When did the mobilization beginMobilization for reparations once impacts have been felt
Groups MobilizingIndustrial workers
Informal workers
Trade unions
Fisher people
Forms of MobilizationInvolvement of national and international NGOs
Lawsuits, court cases, judicial activism
Public campaigns
Environmental ImpactsVisible: Soil contamination, Waste overflow, Surface water pollution / Decreasing water (physico-chemical, biological) quality, Groundwater pollution or depletion, Other Environmental impacts
Potential: Air pollution, Biodiversity loss (wildlife, agro-diversity)
Health ImpactsVisible: Infectious diseases, Other Health impacts
Potential: Occupational disease and accidents, Other environmental related diseases
Socio-economic ImpactsVisible: Loss of landscape/sense of place
Potential: Lack of work security, labour absenteeism, firings, unemployment, Violations of human rights, Other socio-economic impacts
Project StatusIn operation
Pathways for conflict outcome / responseShift of the location of the tanneries
Development of AlternativesRelocation plan to Savar with Central Effluent Treatment Plant and Solid Waste Dumping Station is being executed
Do you consider this as a success?Not Sure
Why? Explain briefly.While there has been significant delay in relocation (despite court orders), it now transpires that the Savar Industrial Estate is not fully prepared to deal with the wastes. This is leading to grievances from the dwellers of Savar who are faced with pollution from tanneries just like the residents of Hazaribagh. Also, there is uncertainty regarding timeframe for full relocation from Hazaribagh to Savar (which may render the CETP non-functional) and completion of waste management facilities in Savar.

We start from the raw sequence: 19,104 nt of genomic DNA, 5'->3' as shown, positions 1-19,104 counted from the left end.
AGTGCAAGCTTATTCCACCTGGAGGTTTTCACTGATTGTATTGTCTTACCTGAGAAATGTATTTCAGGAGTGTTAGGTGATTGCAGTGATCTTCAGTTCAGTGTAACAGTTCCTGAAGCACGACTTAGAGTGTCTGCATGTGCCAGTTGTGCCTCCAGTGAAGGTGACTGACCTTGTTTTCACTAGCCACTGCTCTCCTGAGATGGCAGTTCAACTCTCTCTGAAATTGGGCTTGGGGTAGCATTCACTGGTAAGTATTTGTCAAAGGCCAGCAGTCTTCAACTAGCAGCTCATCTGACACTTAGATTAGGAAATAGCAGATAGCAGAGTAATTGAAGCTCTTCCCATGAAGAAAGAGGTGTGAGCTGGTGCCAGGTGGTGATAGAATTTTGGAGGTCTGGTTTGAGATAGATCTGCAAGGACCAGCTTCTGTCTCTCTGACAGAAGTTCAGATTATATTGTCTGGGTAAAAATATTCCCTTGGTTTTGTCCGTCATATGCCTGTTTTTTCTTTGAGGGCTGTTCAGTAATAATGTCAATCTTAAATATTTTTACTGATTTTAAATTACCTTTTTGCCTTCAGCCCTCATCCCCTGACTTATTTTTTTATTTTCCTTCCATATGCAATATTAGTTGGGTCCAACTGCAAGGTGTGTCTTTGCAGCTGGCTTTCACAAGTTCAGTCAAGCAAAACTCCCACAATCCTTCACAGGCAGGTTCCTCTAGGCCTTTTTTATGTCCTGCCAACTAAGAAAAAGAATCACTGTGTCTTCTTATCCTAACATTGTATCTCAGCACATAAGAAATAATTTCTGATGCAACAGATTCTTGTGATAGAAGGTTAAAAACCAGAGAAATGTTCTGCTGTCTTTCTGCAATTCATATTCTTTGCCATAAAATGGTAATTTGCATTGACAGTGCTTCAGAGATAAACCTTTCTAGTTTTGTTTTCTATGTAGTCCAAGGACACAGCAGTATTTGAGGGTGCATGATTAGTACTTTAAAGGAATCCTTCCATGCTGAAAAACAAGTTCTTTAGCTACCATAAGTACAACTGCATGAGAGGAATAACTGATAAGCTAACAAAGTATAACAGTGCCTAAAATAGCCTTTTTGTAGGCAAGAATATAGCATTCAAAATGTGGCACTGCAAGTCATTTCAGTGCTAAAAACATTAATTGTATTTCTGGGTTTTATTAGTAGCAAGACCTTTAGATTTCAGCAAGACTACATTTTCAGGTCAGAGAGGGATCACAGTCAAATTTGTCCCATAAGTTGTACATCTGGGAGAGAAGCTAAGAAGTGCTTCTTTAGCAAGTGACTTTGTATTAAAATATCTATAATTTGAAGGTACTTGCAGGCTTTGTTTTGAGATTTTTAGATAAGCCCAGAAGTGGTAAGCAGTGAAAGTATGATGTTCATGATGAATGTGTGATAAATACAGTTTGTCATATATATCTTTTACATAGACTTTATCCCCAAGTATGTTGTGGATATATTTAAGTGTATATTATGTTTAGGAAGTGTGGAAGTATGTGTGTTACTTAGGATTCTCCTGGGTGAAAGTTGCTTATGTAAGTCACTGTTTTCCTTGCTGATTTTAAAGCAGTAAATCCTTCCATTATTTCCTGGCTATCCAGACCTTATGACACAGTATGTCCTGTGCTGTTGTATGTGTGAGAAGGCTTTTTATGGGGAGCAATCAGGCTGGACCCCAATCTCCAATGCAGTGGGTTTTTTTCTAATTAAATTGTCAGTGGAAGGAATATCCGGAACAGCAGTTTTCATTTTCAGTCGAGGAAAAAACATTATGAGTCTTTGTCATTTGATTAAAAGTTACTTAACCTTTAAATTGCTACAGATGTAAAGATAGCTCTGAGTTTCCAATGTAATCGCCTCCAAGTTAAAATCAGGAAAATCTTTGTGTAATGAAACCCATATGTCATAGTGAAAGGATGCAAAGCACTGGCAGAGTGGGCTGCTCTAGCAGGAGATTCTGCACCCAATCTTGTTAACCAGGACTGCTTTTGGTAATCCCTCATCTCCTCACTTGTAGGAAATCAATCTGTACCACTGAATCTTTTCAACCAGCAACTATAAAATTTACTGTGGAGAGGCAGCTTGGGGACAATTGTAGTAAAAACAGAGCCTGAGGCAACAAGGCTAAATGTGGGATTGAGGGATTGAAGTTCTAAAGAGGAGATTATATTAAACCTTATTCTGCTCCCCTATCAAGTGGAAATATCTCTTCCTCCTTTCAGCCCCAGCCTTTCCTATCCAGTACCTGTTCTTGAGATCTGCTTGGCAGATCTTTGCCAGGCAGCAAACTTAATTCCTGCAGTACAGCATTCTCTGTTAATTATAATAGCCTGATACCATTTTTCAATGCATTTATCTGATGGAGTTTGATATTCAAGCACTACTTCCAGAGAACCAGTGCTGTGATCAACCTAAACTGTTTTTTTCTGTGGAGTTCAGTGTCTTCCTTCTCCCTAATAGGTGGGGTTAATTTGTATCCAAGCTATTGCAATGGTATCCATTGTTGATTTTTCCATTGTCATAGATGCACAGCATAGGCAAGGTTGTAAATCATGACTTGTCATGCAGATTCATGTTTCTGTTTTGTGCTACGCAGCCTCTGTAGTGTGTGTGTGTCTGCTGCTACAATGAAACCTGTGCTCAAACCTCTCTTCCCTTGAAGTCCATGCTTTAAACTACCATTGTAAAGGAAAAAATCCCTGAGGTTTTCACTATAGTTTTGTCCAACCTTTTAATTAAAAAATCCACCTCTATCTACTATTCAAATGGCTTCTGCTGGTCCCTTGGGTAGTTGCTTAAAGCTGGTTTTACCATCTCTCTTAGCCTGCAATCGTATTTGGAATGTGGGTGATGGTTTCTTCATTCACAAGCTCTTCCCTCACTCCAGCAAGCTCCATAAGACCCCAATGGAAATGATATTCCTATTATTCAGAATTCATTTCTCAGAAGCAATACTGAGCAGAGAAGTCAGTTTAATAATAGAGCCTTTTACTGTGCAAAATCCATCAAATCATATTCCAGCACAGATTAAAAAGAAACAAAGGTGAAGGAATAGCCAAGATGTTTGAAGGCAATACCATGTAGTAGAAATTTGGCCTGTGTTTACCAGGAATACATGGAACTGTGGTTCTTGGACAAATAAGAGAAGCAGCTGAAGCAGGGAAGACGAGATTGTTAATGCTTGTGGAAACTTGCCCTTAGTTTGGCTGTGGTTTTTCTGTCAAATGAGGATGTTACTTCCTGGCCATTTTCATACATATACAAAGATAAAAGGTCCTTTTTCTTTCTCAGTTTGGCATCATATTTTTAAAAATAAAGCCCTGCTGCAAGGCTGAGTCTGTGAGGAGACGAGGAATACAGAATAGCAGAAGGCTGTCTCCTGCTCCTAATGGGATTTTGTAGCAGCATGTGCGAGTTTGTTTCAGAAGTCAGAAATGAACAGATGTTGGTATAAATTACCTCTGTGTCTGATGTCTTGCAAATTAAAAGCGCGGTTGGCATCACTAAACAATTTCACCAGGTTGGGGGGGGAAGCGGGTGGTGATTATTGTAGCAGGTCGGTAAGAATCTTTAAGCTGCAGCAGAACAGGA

Sources and Materials

Bangladesh Environment Conservation Act, 1995; Factories Act, 1965


Hazaribagh reels from pollution

Only 6 tanneries operating in Savar; relocation of most of the factories to take months
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Hazaribagh named 5th most polluted place on earth-Around 160,000 people become victims due to the presence of chromium
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Relocation of Hazaribagh tanneries

The whole saga is yet another typical Bangladeshi experience of not following through on plans and promises
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35% of Hazaribagh tanneries relocated to Savar

Construction of the remaining tannery units continues and machinery is being shifted from Hazaribagh to Savar
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Dhaleshwari faces risk of salinity.

A huge quantity of dissolved salt will be discharged into the Dhaleshwari river from the Savar Tannery Industrial Estate as the central effluent treatment plant (CETP) there doesn't have the component needed for desalinising wastewater.
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Media Links

The river runs black: pollution from Bangladesh's tanneries – in pictures
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Other Documents

Hazaribagh Tannery Solid Waste Picture Taker on September 2016
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Hazaribagh Tannery A picture of Hazaribagh Canal taken on September 2016 from
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Meta Information
ContributorSyeda Rizwana Hasan, BELA, [email protected]
Last update24/08/2017